COME, men, get ready!”
ordered the sergeant of the guard.
He looked in at us
through the doorway of the guard-tent.
We thought the time had
come for our sentence to be carried out. But a wagon was driven up and
we were ordered to get into it.
‘Tin goin’ to take yeh t’
Fort Reno,” the sergeant informed us.
I emphatically declared
my lack of faith in his ability to perform that bit of duty.
“Looka here, Kid,” said
the sergeant, “yeh’re a-goin* t’ Fort Reno. Yeh’ll be full of holes,
mebbe, when yeh git thar, but yeti’re a-goin’t’ go thar.”
And .take us there he
did, not allowing us so much as the shadow of an opportunity to escape.
Arrived at the post, we
were taken to the blacksmith shop to have the shackles riveted on our
ankles. Obediently I held my leg up against the anvil for that purpose.
I knew old Chris, the blacksmith, and as I looked into his good-natured
face, I whispered,
“Make ’em big, Chris,
He glanced at the sentry
in the doorway.
“By gum, Kid, I'll do
it!” he replied.
When we got back to our
cell we found the old blacksmith had been as good as his word. We could
slip the chains off easily.
With our shackles
clanking at every step we were set to digging drainage ditches around
The sentries were
supposed to guard us closely. As certain bottles with loosened corks
were not infrequently slipped to us from the sutler’s, the degree of
strictness may be guessed.
On one occasion a sentry
took too long a pull at the bottle, and we had hard work to revive him
in time to take us to the guardhouse when recall from fatigue sounded.
There were many good
opportunities for getting away easily, but we made no attempt to escape.
We had learned from some
of the old soldiers that there was a chance of our sentence being
commuted or set aside entirely.
At last a friend told us
that the papers concerning our case had been returned.
We began to lay plans for
escape should the findings prove adverse.
There was another
prisoner in the cell with us now, so four were included in the plans.
One morning at guardmount
a friend who had knowledge of things in the adjutant’s office, whispered
a few words to me as we stood in line for inspection. That day, as we
worked in the ditch with picks and shovels, we decided upon the time for
an attempt to get away.
More than a week before
Gee Whiz had started to cut a hole in the ceiling of our cell. It was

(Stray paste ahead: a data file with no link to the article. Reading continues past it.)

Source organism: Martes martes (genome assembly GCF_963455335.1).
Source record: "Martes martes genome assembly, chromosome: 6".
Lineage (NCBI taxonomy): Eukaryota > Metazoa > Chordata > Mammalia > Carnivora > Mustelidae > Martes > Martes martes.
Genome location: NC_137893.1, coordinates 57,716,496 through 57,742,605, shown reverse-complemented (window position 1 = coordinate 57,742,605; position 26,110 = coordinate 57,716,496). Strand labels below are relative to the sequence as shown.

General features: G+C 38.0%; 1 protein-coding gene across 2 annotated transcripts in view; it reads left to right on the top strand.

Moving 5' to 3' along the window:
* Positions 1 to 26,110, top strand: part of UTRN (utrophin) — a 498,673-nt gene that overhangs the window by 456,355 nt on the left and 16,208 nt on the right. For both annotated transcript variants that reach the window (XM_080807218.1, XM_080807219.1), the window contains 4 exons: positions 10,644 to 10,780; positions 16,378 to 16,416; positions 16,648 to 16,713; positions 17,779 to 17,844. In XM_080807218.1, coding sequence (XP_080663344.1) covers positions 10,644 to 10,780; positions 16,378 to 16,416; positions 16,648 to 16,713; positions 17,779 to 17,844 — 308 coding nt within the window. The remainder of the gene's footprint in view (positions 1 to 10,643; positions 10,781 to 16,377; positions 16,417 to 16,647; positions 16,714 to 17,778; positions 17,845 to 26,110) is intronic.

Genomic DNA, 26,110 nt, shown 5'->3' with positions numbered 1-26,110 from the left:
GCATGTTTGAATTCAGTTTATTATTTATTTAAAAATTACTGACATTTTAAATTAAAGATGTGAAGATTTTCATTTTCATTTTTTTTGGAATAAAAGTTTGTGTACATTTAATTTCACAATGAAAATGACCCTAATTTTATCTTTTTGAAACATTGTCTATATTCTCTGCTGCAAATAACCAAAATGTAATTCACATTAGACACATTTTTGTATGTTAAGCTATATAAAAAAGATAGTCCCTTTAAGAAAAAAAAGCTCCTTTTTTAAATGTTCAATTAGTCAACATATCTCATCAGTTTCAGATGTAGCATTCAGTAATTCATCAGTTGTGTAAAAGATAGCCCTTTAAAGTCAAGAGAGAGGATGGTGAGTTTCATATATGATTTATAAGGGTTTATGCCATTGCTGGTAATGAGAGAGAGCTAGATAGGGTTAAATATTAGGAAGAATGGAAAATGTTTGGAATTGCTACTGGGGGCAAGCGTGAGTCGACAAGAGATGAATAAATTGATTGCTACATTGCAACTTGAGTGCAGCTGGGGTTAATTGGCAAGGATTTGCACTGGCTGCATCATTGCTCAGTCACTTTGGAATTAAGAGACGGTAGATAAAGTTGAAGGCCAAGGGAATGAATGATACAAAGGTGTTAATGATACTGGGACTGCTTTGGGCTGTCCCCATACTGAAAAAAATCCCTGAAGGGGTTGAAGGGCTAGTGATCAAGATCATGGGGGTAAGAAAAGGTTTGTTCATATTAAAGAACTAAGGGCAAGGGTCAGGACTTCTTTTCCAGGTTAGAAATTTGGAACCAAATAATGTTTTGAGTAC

soft pine, and he cut through it with his pocket-knife and a saw made
out of a piece of tin. We drowned the noise of the work by singing and
rattling our chains, and hid the track of the saw with soap the colour
of the ceiling.
On the evening before our
escape Nacoomee came to the guardhouse as usual.
She lived, with our
little Tahpahyeete, in a Cheyenne camp across the river. It was near the
post, so she came to the guardhouse every day, when I was called in from
fatigue. The sergeant allowed her to talk with me through the grated
Now I told her of our
plans in which she was to aid us—just Gee Whiz and me.
Jack, the craven-hearted,
had backed out. We were glad he was too cowardly to join us.
As for the other fellow,
his chains fitted him so tightly he couldn’t get them off, and he
refused to let us cut them. He said he’d rather serve his two years and
a half in Leavenworth than the same length of time in the army at Fort
Nacoomee promised to
come, with arms and horses, to the post side of the river, and to be in
a certain place at eleven o’clock on the following night. Gee Whiz and I
expected to make our escape immediately after that. He had decided to go
eastward to the railroad. I intended to take my wife and child
south-westward, and try to find Zakatoh and his band.
The next morning at
guardmount I was more than pleased to see that the officer of the day
was the man who had insulted my Nacoomee. It was no uncommon thing for
soldiers of his type to do, for, in the eyes of such men, she was “only
The sergeant of the guard
was a big negro of the Tenth Cavalry.
For these two men above
all others my love was not great and if we could get safely away, these
two would be held responsible for the escape.
That evening at our
interview Nacoomee informed me she had everything in readiness. The
river was high and still rising, but she thought there would be little
or no trouble in getting the horses across, as she had a Cheyenne woman
to help her.
At retreat our chains
were examined as usual by the sergeant of the guard as we prisoners
stood in line during roll-call. We always had a good laugh over this
after returning to our cell.
At last taps sounded—ten
o'clock. We had just an hour to wait.
Gee Whiz got up on the
bunk and tore loose the ends of the boards which he had sawed off in the
ceiling. What we most feared then was the negro sergeant. It was his
duty to come in and examine us and the cell. Usually this duty was
considered done in simply seeing that the four of us were on the bunk.
It was a kind of sloping platform, common to us all.
If he should come in and
examine our chains or the ceiling.
If he should, we were
agreed to spring on him, knock him down with our shackles, and take our
chances with the guard outside.
We took off our shackles
and lay down on the bunk.